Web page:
This World Water Day, here’s an SOS call for you!

With a spiralling demand-supply gap, the water problems of every Indian city are set to assume nightmarish proportions unless immediate action is taken. We must each do our bit on a daily basis and it is so simple if you know how!

Come summer, newspapers across the country faithfully remind us of the dire state of the depleting water-tables in our cities, touching scarier levels each year. Living in our ivory towers as we do, water tankers shield us from reality. Some believe that the rains will naturally resolve matters. The stark reality is that mismanagement of water-resources, illegal bore-wells, rampant misuse of potable water for construction, disrupted storm-water drains/water channels – all ensure that groundwater recharge is severely impacted.

With a spiralling demand-supply gap, the water problems of every Indian city are set to assume nightmarish proportions unless immediate action is taken at the city, community and individual levels. Action must be taken on a war footing by all authorities, and communities must invest in rainwater harvesting and sewage treatment plants with prudent usage of water.

But meanwhile, every resident MUST do his bit to save water, and what better day to begin than World Water Day! Here, from a truly frugal water-user, are tips to cut usage by 70-80%, no exaggeration. If all city-dwellers follow this, daily demand can drastically drop.

Why am I writing this?

First, my credentials in writing such an article – I bathe with 6 mugs of water. Impressed? Hold on; that is on a day I wash my hair as well, otherwise it is 3 mugs, no exaggeration. I am also a compulsive recycler of water and truly stingy with use of fresh water, with no compromise whatsoever in the end-result of my cleaning!

I learnt to value water during severe childhood shortages in sweltering Chennai. I could bathe daily only if I used less, so learnt to manage with just one mug of water! Post-shortage, I confess that I was back to the 3-bucket baths more suitable for protracted bathroom singing.

Decades later, I chanced upon a chilling presentation describing a waterless world which truly shook me into treating water as the precious resource it is, truly more precious than gold or jewels. Titled ‘Letter-in-the-year-2070’, it is in the must-see category. Please view it to see the horror described and you will not waste another drop again:

Spot check of your usage

Let’s start with a quick check of your water habits. The next time you open a tap, check how wide the tap is open. Most open it full-flow by default. What is worse, water continues to run while hands/faces are being soaped or teeth brushed. My contention is that you can do with 1/10th of the full tap flow for most uses – try it!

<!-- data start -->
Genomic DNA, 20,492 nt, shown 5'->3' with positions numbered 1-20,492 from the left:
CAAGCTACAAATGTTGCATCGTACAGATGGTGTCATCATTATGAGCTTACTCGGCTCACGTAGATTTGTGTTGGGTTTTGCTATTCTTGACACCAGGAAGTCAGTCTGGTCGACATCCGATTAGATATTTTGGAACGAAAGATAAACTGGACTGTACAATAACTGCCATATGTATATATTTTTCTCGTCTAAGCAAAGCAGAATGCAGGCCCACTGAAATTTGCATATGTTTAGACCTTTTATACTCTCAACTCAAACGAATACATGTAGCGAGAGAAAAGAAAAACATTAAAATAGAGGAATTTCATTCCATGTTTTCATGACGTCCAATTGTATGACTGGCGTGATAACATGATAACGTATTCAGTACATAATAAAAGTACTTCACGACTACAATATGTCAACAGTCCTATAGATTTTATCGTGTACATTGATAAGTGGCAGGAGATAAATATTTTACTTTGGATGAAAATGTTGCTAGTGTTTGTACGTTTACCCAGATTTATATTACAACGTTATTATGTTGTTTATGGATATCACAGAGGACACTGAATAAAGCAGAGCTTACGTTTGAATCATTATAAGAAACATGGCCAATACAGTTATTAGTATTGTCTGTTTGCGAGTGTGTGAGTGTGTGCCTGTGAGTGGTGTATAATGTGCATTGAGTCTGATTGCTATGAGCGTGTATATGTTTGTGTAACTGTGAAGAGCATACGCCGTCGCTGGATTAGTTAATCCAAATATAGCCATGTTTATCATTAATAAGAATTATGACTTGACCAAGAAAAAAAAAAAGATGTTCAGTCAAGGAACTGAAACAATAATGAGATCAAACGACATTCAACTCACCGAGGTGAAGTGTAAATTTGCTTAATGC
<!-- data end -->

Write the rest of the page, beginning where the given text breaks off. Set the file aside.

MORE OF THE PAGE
Pic: Odette Katrak

I have named this principle of minimum usage ‘ecowaternomics,’ as it conveys beautifully the concept of economising on water usage so you use only the bare minimum that you actually need, and not as much as is abundantly available.

Get started

My aim is to get you to STOP WASTING WATER in various ways you may not even realise, and then passionately START SAVING WATER, while also influencing others to do the same.

There are two simple principles that can transform your water usage:



The first pushes you to practice minimum use at all times through a) minimum flow b) taps closed when flow not needed so no running water. The second forces you to adopt a little-used but truly effective strategy – never let water down a drain if it is good for something else. This involves recycling water in ways you never imagined possible so you consume less fresh water. Combining these two principles, you save unimaginable amounts which all add up – because literally, every drop counts.

Learn to reduce

Take my ‘Ecowaternomics’ minimum water challenge: establish that bare minimum you need for washing/shaving/bathing and drastically cut down on daily usage for these. The simplest tip for this is to use the lowest flow possible (adding on aerators to normal taps helps too).

Tap off while soaping, absolutely no running water. Using more soap/shampoo/detergent/ toothpaste than required means more water needed to rinse. Reduce usage, discover how little soap and water you really need, rehash old habits with no change in the end-result!

When rinsing, let water from one hand run onto the other – you use still less this way. While brushing teeth, use your second hand to keep turning the tap on/off (push-cock taps work well here). Experiment, recalibrate, shock yourself.

I started testing myself while washing hands by using an empty 65ml Yakult container as a measure – it initially worked for one hand wash, now it works twice! Challenge yourself – do the 3-mug bath. And if you believe that a bucket/mug consumes less, yes and no. You may restrict your bath to 1 bucket, but a 25 litre bucket when 3 litres will suffice?

While flushing, no full-flush if half-flush will suffice. Avoid excess tissue paper or cigarette butts down the toilet, use a bin. A brick in the tank reduces usage while flushing. Tricks galore, discover them. Start being stingy, transform habits, slash usage. All this soon becomes second nature and quite likely you will not be able to do it any other way.